July 18, 2012 – Bradley Wiggins endured one of the hottest days of the Tour de France, and some late attacks from Italian Vincenzo Nibali, to move a step closer to becoming Britain’s first Tour de France champion Wednesday.
To top it off, second placed teammate Chris Froome showed his Grand Tour class once more on a potentially perilous day climbing four big Cols in the Pyrenees to give Britain a chance of a rare 1-2 in Paris on Sunday.
“That’s exactly the result we wanted. One more day down and one more day closer to Paris for us,” said Froome, who was crucial for Wiggins in chasing down a brief threat by Liquigas leader Nibali on the last of the four big climbs.
Having started the 197 km 16th stage in third at 2:23 off the pace of Wiggins, Nibali had no chance but to try and attack the Englishman. An increase in pace by his Liquigas team on the 12.4 km climb to the summit of the Col d’Aspin, the penultimate climb, only served to leave defending champion Cadel Evans in trouble.
Nibali did not make his move until they had ridden on to the 9.5 km-long hike to the summit of the Col de Peyresourde. An acceleration gave the Italian a lead of about 50 meters. But Froome, who so often this race has looked more comfortable than Wiggins on the long climbs, easily countered. He brought Wiggins on his wheel level with Nibali, who took a breather, had a think and then attacked again just before the summit. This time, it was Wiggins who brought the Sicilian to heel.
“We were very comfortable there. I don’t think he was really going anywhere,” added Froome. With peace restored, the trio rode the descent to the finish together to finish the stage 7:09 behind stage winner Thomas Voeckler but nearly five minutes ahead of Evans, who dropped to seventh at 8:06. The only positive for Nibali was moving a step closer to a step on the podium.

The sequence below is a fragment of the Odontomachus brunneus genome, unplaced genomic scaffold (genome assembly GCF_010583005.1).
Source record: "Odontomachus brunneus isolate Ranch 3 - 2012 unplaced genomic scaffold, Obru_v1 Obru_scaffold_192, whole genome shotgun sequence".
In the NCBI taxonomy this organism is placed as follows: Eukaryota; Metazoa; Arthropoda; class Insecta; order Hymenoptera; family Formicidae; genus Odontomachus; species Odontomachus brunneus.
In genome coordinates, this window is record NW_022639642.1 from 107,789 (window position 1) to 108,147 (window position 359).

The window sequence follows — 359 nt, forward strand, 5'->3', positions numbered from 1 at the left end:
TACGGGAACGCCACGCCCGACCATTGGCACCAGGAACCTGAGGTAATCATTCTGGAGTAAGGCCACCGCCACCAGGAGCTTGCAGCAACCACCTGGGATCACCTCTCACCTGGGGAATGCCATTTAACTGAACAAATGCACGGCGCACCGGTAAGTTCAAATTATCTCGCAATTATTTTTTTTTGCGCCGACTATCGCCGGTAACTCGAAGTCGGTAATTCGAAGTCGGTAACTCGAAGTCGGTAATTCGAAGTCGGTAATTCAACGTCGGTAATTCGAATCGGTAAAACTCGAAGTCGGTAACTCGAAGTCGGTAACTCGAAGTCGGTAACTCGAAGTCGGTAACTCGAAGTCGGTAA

“I’m happy, but not so happy,” said the Italian, who now has a 3:32 lead over fourth-placed Belgian Jurgen Van den Broeck. “I know I’m in a better position for the podium, but I really wanted to try and distance Sky today.”
With overall victory now unlikely for Nibali, unless Wiggins and Froome suffer a horrible off day, he wants a stage victory on the last day in the mountains.
“I wanted to try and win today, but it wasn’t so easy after the 38-man breakaway escaped,” added Nibali, a former Tour of Spain winner who has also been third in the Giro d’Italia. “But I will try again tomorrow.”
Stage 17 is the last day in the mountains, and the third and last summit finish of the race. While Wiggins was delighted with Sky’s collective effort, he paid tribute to the “class” of his Italian rival.
“The team rode fantastically well again and we’ve created the ideal scenario by putting even more time into Cadel Evans, and although we weren’t able to get rid of Nibali – who is very strong – it was a great day,” said Wiggins.
“(Nibali) is a class bike rider. The guy has won the Vuelta (Tour of Spain), he’s been on the podium at the Giro… and you can never underestimate him. They gave us a good go over on the climbs today and tomorrow is another day, another challenge.”